Jordan Wax and Margot Leverett make up two-thirds of Margot Leverett & Duke City Hora, which performs at 7:30 p.m. Saturday. Photograph courtesy of Margot Leverett & Duke City Hora.
Celebrate like it’s your wedding day.
“Klezmer is Eastern European Jewish wedding music,” says Margot Leverett, who has been playing the traditional melodies on her clarinet since the 1980s. “It is old music, a folk music that goes back as an oral tradition.”
A founding member of the Grammy Award-winning Klezmatics, Leverett has helped revitalize the joyous and often poignant music and pass it along at klezmer camps around the world. She also serves as a master in the New Mexico Folk Arts apprenticeship program, which helped spawn her current project, Margot Leverett & Duke City Hora. The trio of Leverett, Jordan Wax (accordion and vocals), and Tanya Nuñez (bass) performs Saturday at 7:30 p.m. as part of New Mexico Tech’s livestreamed performance series. The hour-long set includes songs rescued by an ethnomusicologist before the Holocaust.
M. Jenea Sanchez and Gabriela Muñoz's serigraphic portraits are featured in Indigenous Women: Border Matters. Photograph courtesy of the Wheelwright Museum of the American Indian.
Examine border issues through art.
There’s a lot at stake in the works of Makaye Lewis (Tohono O’odham), Daisy Quezada Ureña (Mexican-American), M. Jenea Sanchez (Latinx), and Gabriela Muñoz (Latinx), the artists featured in Indigenous Women: Border Matters, opening this weekend at the Wheelwright Museum of the American Indian, in Santa Fe. “Each piece tells a story about thriving, existing, surviving,” says curator Andrea Hanley.
The four female artists explore issues of equity, agency, and human rights faced by women of color along the border. Muñoz and Sanchez collaborated to make a wall with handmade bricks, then created serigraphic portraits on them of women from Labor Retratos Mujeres de DouglaPrieta Trabaja. The women’s collective, based in Sonora, Mexico, shares traditional knowledge and skills like sewing and growing regional foods, as a matriarchal way of creating community.
A virtual opening celebration at 6 p.m. Friday includes opening remarks from newly confirmed Secretary of the Interior Deb Haaland (Laguna Pueblo). The exhibit, which opens for in-person viewing on Saturday, runs through October 3.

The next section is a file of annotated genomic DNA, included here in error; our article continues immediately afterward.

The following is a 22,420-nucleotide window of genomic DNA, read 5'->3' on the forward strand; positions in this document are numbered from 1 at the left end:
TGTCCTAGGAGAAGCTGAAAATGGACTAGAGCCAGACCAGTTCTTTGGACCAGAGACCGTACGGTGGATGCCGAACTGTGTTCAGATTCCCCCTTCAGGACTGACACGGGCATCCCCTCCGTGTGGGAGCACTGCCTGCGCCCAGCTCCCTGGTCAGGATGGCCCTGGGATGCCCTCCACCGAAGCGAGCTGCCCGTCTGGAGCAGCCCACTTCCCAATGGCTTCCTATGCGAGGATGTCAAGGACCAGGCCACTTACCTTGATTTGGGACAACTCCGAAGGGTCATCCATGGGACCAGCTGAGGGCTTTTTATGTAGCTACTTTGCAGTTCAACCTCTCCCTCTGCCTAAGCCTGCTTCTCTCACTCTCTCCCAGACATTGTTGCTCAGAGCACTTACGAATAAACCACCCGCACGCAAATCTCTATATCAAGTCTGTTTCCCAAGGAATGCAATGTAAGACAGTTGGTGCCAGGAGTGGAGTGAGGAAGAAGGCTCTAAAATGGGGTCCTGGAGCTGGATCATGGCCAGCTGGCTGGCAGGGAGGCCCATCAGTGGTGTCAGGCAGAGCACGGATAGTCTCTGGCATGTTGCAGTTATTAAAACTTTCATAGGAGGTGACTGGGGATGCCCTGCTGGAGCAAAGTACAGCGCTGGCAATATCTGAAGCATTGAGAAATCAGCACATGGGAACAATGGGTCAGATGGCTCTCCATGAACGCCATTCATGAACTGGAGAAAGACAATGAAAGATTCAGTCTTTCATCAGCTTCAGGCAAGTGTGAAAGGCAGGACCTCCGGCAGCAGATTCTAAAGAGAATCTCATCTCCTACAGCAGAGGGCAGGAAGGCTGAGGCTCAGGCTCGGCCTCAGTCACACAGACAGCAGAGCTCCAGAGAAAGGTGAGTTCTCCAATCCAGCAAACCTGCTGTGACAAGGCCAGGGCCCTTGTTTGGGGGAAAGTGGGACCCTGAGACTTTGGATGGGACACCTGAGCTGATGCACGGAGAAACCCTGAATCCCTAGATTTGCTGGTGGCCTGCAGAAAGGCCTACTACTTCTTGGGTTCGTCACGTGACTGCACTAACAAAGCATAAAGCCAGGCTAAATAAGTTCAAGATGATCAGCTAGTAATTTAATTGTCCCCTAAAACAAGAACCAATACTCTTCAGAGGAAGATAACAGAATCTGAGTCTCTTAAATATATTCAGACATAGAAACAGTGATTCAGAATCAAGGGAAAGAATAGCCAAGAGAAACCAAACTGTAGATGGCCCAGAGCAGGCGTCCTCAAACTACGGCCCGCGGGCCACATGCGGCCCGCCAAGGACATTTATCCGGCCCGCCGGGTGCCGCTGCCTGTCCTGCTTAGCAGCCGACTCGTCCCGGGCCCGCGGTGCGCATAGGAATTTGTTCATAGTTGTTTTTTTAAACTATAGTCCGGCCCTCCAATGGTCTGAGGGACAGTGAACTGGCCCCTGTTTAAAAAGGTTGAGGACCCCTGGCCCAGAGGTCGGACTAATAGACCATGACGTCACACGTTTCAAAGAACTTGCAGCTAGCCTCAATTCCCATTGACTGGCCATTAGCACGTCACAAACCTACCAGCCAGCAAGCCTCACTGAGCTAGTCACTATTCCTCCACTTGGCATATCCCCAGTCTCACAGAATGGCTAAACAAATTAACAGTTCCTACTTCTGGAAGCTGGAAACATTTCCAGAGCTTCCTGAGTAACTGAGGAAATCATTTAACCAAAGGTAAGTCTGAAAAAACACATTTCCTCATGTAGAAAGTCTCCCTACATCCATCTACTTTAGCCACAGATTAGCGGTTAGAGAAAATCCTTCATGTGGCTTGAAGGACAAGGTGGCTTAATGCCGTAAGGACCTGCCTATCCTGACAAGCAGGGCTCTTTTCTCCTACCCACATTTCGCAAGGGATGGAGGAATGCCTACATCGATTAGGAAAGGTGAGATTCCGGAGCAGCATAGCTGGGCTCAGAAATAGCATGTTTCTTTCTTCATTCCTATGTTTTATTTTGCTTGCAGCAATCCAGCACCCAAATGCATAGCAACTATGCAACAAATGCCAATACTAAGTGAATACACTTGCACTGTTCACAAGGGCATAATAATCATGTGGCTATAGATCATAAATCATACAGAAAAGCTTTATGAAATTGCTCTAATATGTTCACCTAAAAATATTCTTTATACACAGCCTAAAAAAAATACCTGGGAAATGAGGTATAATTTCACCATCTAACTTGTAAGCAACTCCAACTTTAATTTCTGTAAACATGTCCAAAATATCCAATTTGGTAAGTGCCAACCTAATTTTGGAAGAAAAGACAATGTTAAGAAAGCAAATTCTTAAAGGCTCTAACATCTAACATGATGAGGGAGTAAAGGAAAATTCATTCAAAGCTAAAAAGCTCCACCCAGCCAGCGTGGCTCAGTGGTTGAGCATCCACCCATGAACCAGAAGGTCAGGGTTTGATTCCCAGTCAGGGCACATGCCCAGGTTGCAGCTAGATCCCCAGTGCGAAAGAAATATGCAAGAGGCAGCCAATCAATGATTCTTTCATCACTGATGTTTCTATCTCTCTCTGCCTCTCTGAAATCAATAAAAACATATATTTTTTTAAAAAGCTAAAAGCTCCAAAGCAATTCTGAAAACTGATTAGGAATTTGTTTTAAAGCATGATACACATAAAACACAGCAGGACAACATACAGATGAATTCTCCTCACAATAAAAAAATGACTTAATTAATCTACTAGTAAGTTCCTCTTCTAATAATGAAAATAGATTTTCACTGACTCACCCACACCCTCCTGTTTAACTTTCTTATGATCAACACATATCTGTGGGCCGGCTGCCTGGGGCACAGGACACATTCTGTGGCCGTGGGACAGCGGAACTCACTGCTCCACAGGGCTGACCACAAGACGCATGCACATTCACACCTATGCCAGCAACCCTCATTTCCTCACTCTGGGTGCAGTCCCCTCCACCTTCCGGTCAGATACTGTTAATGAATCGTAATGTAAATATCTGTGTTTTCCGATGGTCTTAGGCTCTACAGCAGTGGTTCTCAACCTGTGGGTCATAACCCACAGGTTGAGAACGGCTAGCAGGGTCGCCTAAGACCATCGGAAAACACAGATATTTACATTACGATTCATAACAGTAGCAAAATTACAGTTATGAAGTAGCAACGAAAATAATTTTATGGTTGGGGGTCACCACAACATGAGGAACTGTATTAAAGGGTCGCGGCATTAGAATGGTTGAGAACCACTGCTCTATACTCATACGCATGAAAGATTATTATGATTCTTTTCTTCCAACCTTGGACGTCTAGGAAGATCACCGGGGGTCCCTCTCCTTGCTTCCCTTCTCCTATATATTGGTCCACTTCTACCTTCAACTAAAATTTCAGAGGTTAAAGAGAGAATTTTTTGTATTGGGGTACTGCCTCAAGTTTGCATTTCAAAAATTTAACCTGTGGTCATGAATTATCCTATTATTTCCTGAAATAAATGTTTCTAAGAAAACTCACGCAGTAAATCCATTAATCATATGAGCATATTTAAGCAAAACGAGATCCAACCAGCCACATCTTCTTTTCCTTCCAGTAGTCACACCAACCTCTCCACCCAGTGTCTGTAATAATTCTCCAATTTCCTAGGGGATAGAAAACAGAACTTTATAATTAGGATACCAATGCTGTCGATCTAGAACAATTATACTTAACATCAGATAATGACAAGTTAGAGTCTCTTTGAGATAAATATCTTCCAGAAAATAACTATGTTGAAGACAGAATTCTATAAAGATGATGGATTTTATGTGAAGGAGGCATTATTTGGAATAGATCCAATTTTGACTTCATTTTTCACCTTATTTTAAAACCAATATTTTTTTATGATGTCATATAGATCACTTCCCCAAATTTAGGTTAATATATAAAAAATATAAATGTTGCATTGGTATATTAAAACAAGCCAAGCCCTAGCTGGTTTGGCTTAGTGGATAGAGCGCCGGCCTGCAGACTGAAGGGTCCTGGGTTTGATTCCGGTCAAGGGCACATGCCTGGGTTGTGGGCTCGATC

Explore Holy Week traditions.
Trace Spain’s Semana Santa (Holy Week) traditions as they change in the country’s distant colonies during the virtual lecture “From Sea to Sand: Holy Week Traditions of Spain, New Mexico and the Philippines,” hosted by the National Hispanic Cultural Center, in Albuquerque, on Saturday at 2 p.m.
Fourteenth-generation New Mexican Nicolasa Chávez, curator of Latino, Hispano, and Spanish Colonial collections at the Museum of International Folk Art, discusses how traditions change when local lore and belief combine to birth to new regional practices.
“Catholic Spain came to New Mexico and the Philippines in the 1500s,” says State Historian Rob Martínez. “But over the centuries, it blended with local Native cultures to create amazing societies and religious performances.”
Chainé offers macarons in a host of flavors. Photograph courtesy of Chainé.
Color your day with blooms and macarons.
On Saturday, Chainé, a macaron shop near the Santa Fe Plaza, blossoms in springtime colors with a popup event featuring Mini Falls Farm, a Chimayó flower farm. Score tasty macarons in special New Mexico flavors like red chile mocha or hot cocoa “the Chainé way” (decorated with fresh whipped cream, 24k gold flakes, and roses) while picking out a Mini Falls Farm bouquet, 12–4 p.m.
“It’s really nice to collaborate with other local businesses owners,” says Chainé Peña, owner of the shop “It’s a fun way to spend a little time on the weekend—enjoy a latte, a cookie, and take some gorgeous blooms home to enjoy throughout the week and make you smile.”
Spring into a new season.
Spring arrives officially on Saturday at 5:37 a.m.—at least astronomically speaking. The spring equinox marks the exact moment the sun passes over the equator and inspires celebrations throughout the world. Astronomer Laura Marseglia discusses both the science and traditions in a virtual lecture, “The Spring Equinox,” hosted by the Pajarito Environmental Education Center, in Los Alamos, Friday at 7 p.m.
“Equinox is the Latin word for ‘equal night,’ so the daytime lasts 12 hours and the nighttime also lasts 12 hours,” says Marseglia, a radiological control technician at Los Alamos National Laboratory with a passion for astronomy. For those of us in the Northern Hemisphere, the earth now begins tilting toward the sun, giving us longer days and more direct sunlight—and a great excuse to get outside.